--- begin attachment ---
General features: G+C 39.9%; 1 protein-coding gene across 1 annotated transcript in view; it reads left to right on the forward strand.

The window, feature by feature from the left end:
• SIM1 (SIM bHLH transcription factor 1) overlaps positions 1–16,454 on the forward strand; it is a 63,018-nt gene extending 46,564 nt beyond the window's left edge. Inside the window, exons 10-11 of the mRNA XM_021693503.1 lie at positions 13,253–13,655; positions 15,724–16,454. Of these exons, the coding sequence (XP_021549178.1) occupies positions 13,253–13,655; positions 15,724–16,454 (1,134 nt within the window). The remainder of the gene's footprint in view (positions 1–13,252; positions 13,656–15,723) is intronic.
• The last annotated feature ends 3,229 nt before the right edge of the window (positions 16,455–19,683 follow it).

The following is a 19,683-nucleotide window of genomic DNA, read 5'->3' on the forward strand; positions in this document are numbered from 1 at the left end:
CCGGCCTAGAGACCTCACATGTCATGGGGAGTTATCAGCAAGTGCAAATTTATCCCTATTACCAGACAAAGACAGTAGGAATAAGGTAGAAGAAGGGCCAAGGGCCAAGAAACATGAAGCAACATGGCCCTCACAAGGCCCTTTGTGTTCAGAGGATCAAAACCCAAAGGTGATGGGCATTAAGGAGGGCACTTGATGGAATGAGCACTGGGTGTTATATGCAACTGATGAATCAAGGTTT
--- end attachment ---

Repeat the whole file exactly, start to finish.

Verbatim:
General features: G+C 39.9%; 1 protein-coding gene across 1 annotated transcript in view; it reads left to right on the forward strand.

The window, feature by feature from the left end:
• SIM1 (SIM bHLH transcription factor 1) overlaps positions 1–16,454 on the forward strand; it is a 63,018-nt gene extending 46,564 nt beyond the window's left edge. Inside the window, exons 10-11 of the mRNA XM_021693503.1 lie at positions 13,253–13,655; positions 15,724–16,454. Of these exons, the coding sequence (XP_021549178.1) occupies positions 13,253–13,655; positions 15,724–16,454 (1,134 nt within the window). The remainder of the gene's footprint in view (positions 1–13,252; positions 13,656–15,723) is intronic.
• The last annotated feature ends 3,229 nt before the right edge of the window (positions 16,455–19,683 follow it).

The following is a 19,683-nucleotide window of genomic DNA, read 5'->3' on the forward strand; positions in this document are numbered from 1 at the left end:
CCGGCCTAGAGACCTCACATGTCATGGGGAGTTATCAGCAAGTGCAAATTTATCCCTATTACCAGACAAAGACAGTAGGAATAAGGTAGAAGAAGGGCCAAGGGCCAAGAAACATGAAGCAACATGGCCCTCACAAGGCCCTTTGTGTTCAGAGGATCAAAACCCAAAGGTGATGGGCATTAAGGAGGGCACTTGATGGAATGAGCACTGGGTGTTATATGCAACTGATGAATCAAGGTTT